Hello Everyone. It's Deccy's Mum here. I thought I'd take my chances whilst the man of the house has a snooze on his sofa!
I've been taking a look at some of the comments Deccy has received on his posts, and one in particular made me stop and think. Jasmine at The Wild Life said something like Deccy's walk in Yorkshire looked much more interesting than where she is in Texas. My immediate thought was that I'd much rather be in Texas than here, but I guess that's human nature; most places are more interesting than home. When it comes down to it, everywhere is different but maybe we should appreciate what we have a little more. That's why I thought I'd tell you a little bit about our home.....
Before I say anything else, I'd like to make something very clear (and I don't want to be sued for libel either...) I like Yorkshire, I like the people, I live here. My partner is Yorkshire born and bred; clearly I'm a fan!
Although I've visited this fair county on and off for many years, I've lived here permanently for just over four years. I can now get away with walking down the street without people pointing (that was probably because I wasn't wearing clogs and a flat cap) but I'm still an outsider. I imagine in 20 years time there will still be an old chap who says "you know t'lass that lives up t'road; hasn't been here long....." I don't suppose I'll ever be in a position where I don't have to show my passport when I cross into Yorkshire from one of the surrounding counties. If you try and cross from Lancashire, armed guards will shoot you. You think I'm joking don't you?
Yorkshire folk are fiercely proud of their county and its heritage. Take cricket for example. Cricket is a religion in Yorkshire, but much more important. Up until as late as 1992 you had to be born within the boundaries of the county in order to play for Yorkshire County Cricket Club. This led to some quite ridiculous scenarios involving men dragging their heavily pregnant wives half way around the world in order to ensure that, should she have a boy, he could play cricket for Yorkshire. For our American friends, you must understand that this is MUCH more important than getting into an Ivy League college or becoming a Rhodes Scholar, or President of the U.S.A!
|All you need to know about the U.K.|
There are advantages to living here. I can now say with a degree of honesty that I have a second language. When someone tells me to "put wood in t'ole" I now know they want me to shut the door. I have learnt not to look confused when asked if I want "scraps" on my fish & chips. ( Weeks old bits of burnt batter that are fished out of the fryer.. why would you?!) I now know that a "teacake" is not a toasted current bun, as served in Ye Olde Tea Shoppe, but a large white bread roll the size of a dinner plate, sold in fish & chip shops and used to make Chip Butties. When I go to a sandwich shop, I no longer ask for wholemeal, granary, bloomer or baguette. What I order will come in teacake or a flatcake (even bigger!) and will require two grown men to lift it.
When talking about food, it wouldn't be right not to mention the famous Yorkshire Pudding.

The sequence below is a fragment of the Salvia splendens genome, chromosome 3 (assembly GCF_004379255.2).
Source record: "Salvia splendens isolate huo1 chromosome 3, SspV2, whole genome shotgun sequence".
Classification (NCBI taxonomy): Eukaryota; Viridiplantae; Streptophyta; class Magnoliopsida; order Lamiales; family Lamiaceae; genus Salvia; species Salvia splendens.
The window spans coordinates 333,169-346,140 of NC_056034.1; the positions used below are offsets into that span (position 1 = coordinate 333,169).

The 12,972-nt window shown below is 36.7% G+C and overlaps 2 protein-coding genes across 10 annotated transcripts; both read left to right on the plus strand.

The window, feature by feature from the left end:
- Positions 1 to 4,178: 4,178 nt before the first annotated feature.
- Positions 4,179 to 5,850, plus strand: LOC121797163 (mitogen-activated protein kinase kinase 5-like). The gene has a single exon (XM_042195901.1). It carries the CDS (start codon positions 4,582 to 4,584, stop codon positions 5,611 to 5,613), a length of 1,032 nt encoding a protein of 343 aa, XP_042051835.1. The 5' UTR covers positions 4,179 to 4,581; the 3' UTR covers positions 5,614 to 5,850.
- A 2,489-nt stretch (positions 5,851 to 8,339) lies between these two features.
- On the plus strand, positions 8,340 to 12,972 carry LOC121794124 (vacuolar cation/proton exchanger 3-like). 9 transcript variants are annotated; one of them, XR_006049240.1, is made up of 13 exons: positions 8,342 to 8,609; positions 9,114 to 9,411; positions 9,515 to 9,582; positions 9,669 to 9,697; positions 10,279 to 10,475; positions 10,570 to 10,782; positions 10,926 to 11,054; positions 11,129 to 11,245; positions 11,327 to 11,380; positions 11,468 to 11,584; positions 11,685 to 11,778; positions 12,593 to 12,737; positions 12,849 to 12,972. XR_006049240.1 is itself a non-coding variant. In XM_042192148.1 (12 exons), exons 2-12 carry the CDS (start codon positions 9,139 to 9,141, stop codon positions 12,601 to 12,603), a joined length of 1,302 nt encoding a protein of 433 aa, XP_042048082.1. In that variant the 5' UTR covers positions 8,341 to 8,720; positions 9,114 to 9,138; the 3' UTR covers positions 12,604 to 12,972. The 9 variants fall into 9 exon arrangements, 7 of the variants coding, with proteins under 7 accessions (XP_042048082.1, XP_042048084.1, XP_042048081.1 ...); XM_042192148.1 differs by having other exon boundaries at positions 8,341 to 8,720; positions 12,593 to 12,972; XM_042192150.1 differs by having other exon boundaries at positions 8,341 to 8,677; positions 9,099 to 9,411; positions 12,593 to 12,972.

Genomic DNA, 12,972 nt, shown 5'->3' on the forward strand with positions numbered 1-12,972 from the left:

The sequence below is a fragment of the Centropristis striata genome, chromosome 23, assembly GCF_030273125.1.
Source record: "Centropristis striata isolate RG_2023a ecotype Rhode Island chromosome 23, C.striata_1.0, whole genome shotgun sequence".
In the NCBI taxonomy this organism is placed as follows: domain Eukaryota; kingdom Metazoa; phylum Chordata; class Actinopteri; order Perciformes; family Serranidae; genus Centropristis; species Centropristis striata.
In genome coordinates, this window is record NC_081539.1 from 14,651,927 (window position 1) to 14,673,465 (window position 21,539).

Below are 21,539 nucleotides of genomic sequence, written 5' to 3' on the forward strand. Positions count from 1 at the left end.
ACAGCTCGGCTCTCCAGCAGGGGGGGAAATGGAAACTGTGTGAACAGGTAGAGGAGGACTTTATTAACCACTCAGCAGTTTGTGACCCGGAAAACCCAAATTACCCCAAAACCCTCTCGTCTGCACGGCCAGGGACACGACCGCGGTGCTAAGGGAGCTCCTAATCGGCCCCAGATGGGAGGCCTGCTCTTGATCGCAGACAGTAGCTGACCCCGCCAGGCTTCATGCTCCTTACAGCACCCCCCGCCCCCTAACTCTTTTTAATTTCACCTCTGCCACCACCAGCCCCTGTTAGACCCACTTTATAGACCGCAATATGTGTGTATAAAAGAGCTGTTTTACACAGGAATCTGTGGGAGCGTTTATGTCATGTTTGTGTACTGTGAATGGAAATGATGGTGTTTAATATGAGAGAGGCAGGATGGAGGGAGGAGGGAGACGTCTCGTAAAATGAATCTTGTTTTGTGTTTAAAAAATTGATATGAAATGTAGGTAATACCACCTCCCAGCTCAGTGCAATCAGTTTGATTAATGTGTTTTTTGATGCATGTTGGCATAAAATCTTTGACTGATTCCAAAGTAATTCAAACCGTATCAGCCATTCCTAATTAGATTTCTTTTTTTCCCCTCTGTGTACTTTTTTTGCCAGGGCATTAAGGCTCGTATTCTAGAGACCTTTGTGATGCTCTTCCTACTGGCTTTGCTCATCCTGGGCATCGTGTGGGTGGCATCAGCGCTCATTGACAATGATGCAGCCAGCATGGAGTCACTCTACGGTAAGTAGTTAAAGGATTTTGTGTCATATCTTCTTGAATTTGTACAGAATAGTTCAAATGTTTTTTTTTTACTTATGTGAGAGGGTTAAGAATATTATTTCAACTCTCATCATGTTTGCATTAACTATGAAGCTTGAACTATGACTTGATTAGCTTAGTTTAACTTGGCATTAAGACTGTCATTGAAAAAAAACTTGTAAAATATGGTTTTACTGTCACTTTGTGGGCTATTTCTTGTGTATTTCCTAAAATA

In the rest of the U.K. Yorkshire Pudding is traditionally eaten with roast beef. Not in Yorkshire. It's eaten with EVERYTHING! I'm convinced that one day I will see someone dipping a pudding into a boiled egg for breakfast. For example, Christmas Lunch is as follows:
- Starter: Soup ("We don't like owt fancy")
- Pudding Course: A dish of Yorkshire Pudding with gravy.
- Main Course: Roast Turkey, Potatoes, 27 different root vegetables and Yorkshire Pudding.
- Sweet: Yorkshire Pudding served with sugar and jam.
Yorkshire people are economical. Not "short arms un deep pockets" (mean / tight) just economical in all that they do. To a large extent they have had to be. It's traditionally a land of Haves and Have Nots going back to the Industrial Revolution when the great wool merchants lived in their mansions and everyone else lived in a "back to back" sharing an outside privvy (toilet) with 6 other families and working a 16 hour day in the mill. It probably accounts for the economy with words too; not much point in speaking when no one could hear you over the din of the weaving machines. It still holds true today though. Telephone any company in the world and you will find yourself slightly irritated by the sing-song voice of a receptionist saying " Good morning, Smedley & Smedley Ltd. My name is Janice, how can I help you today?" Ring a company in Yorkshire and, assuming anyone can be bothered to answer that damn new-fangled contraption called a telephone, they will say "Nah then?" Essentially, this means exactly the same as what Janice said, just in a more succinct way!
So.. should you ever find yourself walking down a Yorkshire street, remember the following. If you meet someone there is no need to smile or make eye contact. Simply mumble "Nah then" and expect a reply of "'appen" (meaning maybe I am / maybe I'm not) There is no need for any further discourse. Simply touch the brim of your flat tweed cap and with the barest nod of the head be on your way, whippet at your heels and quite possibly a ferret down your trousers...... but maybe that's a story for another day!
Below is a fabulous video by the comic duo Hale & Pace entitled Yorkshire Airlines. It sums it all up brilliantly. Look out for the whippet and ferret!!
By the way, thank you all for voting in Deccy's present poll. Baseball cap and Pigs Ears were joint first and so with the casting vote I'm awarding him Pig's Ears. No son of mine is walking around looking like a right numpty in a baseball cap, I don't care what his Other Mum says!!